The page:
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French Policy Abandoning Piketty as Popularity Balloons in America

French Policy Abandoning Piketty as Popularity Balloons in America

French Socialist economist Thomas Piketty made a big splash in the U.S. recently with his book Capital in the Twenty-First Century. The 600-page tome argues that since the owners of capital end up with capital, it must be globally taxed away to prevent inequality. With the European elections victory by the far-right Nation Front, Piketty’s countrymen are screaming at him, “Go where you belong from now on – into the dustbin of history!

The French version of Capital in the Twenty-First Century was published in mid-2013 and received very little notoriety, despite the fact that Piketty had been the boyfriend of the 2007 Socialist Party candidate for President of France, Ségolène Royal.

At the time of publication, the French had been “enjoying” their first Socialist Party President in 24 years after Francois Hollande led the party to victory in April of 2012.

Despite inheriting what was already the most redistributive tax system of any country in Western Europe, the Socialists once in power quickly passed 84 new taxes to take public spending to 57% of GDP, the highest in the world.

To pay for his promise of hiring 60,000 teachers, as well as 150,000 subsidized entry-level public-service jobs for the longtime unemployed and the young, the Socialist Party proposed a 75% super-tax on individuals earning over $1.35 million.

After 18 months of Socialist Party leadership, a poll on the front page of Le Monde, the bible of the French left-leaning establishment, indicated that more than 70% of the French felt taxes were “excessive” and 80% believed President Hollande’s economic policies were “misguided” and “inefficient.”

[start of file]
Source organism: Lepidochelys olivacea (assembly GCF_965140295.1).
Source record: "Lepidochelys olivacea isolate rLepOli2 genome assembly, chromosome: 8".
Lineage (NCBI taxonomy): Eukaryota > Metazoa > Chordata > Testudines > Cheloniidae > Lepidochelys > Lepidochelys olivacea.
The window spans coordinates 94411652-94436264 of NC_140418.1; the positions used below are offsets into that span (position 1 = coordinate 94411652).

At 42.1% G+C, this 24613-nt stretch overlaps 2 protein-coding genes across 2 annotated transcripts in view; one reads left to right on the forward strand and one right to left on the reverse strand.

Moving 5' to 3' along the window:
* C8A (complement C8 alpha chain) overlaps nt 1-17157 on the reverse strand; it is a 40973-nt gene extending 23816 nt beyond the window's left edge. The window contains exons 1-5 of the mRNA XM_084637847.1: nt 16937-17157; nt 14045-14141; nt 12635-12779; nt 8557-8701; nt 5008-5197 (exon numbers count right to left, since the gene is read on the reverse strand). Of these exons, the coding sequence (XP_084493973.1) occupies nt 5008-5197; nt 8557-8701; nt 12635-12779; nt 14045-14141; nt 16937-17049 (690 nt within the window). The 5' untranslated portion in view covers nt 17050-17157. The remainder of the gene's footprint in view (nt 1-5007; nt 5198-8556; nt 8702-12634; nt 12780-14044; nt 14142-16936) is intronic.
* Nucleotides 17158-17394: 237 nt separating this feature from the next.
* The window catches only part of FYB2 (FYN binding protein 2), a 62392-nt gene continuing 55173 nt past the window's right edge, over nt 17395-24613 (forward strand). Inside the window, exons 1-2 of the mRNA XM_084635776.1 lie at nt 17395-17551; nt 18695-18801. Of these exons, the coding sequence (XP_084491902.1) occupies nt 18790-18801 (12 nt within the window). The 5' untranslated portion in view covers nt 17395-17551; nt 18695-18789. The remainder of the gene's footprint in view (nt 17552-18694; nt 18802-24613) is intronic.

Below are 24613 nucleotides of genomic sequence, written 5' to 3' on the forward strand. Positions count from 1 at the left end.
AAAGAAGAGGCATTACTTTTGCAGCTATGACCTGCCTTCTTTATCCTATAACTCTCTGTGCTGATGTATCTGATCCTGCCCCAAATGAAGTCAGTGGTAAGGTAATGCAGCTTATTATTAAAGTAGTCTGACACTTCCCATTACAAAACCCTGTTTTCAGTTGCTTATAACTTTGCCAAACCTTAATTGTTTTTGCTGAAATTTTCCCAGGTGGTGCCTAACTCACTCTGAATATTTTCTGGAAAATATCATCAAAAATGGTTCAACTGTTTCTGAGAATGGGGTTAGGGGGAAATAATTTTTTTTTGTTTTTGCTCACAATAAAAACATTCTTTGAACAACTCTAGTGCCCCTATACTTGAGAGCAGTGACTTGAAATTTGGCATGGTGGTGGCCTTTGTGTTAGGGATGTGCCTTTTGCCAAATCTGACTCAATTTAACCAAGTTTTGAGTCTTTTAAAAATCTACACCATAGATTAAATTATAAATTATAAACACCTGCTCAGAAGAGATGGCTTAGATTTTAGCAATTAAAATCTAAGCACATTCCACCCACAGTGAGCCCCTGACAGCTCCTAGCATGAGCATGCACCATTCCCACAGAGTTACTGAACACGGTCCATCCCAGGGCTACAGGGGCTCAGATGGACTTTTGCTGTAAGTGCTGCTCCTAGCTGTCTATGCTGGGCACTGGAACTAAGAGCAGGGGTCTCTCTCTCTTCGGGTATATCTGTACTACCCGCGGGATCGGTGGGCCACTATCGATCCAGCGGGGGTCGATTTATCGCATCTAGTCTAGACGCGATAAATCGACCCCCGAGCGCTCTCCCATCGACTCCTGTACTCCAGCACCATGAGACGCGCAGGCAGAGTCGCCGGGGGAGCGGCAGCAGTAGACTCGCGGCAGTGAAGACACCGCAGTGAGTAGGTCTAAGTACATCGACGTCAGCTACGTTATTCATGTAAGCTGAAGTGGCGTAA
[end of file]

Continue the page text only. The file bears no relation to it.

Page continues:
With actor Gérard Depardieu, members of the Peugeot family, and the Chanel fashion owners departing France as tax exiles, Standard & Poor’s downgraded France’s credit rating and criticized its high taxes on November 4, 2013. As unemployment went above 10% for the first time since WWII, 54% of the French now believe that taxes widened social inequalities instead of reducing them.

On January 14th, 2014 the French President solemnly acknowledged the failure of his collectivist policies and announced his Socialist administration would cut $40.8 billion of taxes on companies and the self-employed plus reduce the social security charge paid by employers to 5.4%. More devastating to the Socialist Party members like Piketty, Hollande said he would pay for his Reaganesque supply-side-economics by cutting $86 billion in public spending.

With French Socialist policies imploding in France, Thomas Piketty released Capital in the Twenty-First Century in the U.S. on tax day, April 15, 2014. The book uses a tremendous amount of data from around the world to supposedly prove that under capitalism “the rate of return on capital – land, natural resources, stocks, bonds and other assets – is far higher than the growth rate of the economy.”

He blames the fall of the Roman Empire, French Revolution, Great Depression, and 2008 financial crisis on capitalism’s creating inequality. His answer is to implement a global wealth tax to help “equalize” income disparity between the workers and capital holders. The book is so viral right now that it is sold out on Amazon and The Economist magazine and Financial Times have called Piketty a “rock star economist.”

There is starting to be lots of controversy, even from progressives, about the reliability of the massive amount of data Piketty crammed into more than a hundred charts and graphs. His assumptions are often historically inaccurate, and he gets mixed up regarding the differences in accounting treatments for the U.S. versus Europe. In the next piece I publish on Piketty, I will dispute his data and conclusions.

It took 74 years for communism to collapse after Trotsky said to people who would not join his cause, “You are pitiful isolated individuals; you are bankrupts; your role is played out. Go where you belong from now on – into the dustbin of history!”

After less than two years controlling France, the Socialist Party of Thomas Piketty is now abandoning much of its collectivist policies and adopting the supply-side economics of Ronald Reagan to survive the rise of the right-wing National Front. If the French people are revolting against the collectivist and redistributive policies that Thomas Piketty wants to globalize and make even more extreme, why should he be such a “rock star” in America?

The author welcomes feedback and will respond to comments by readers.

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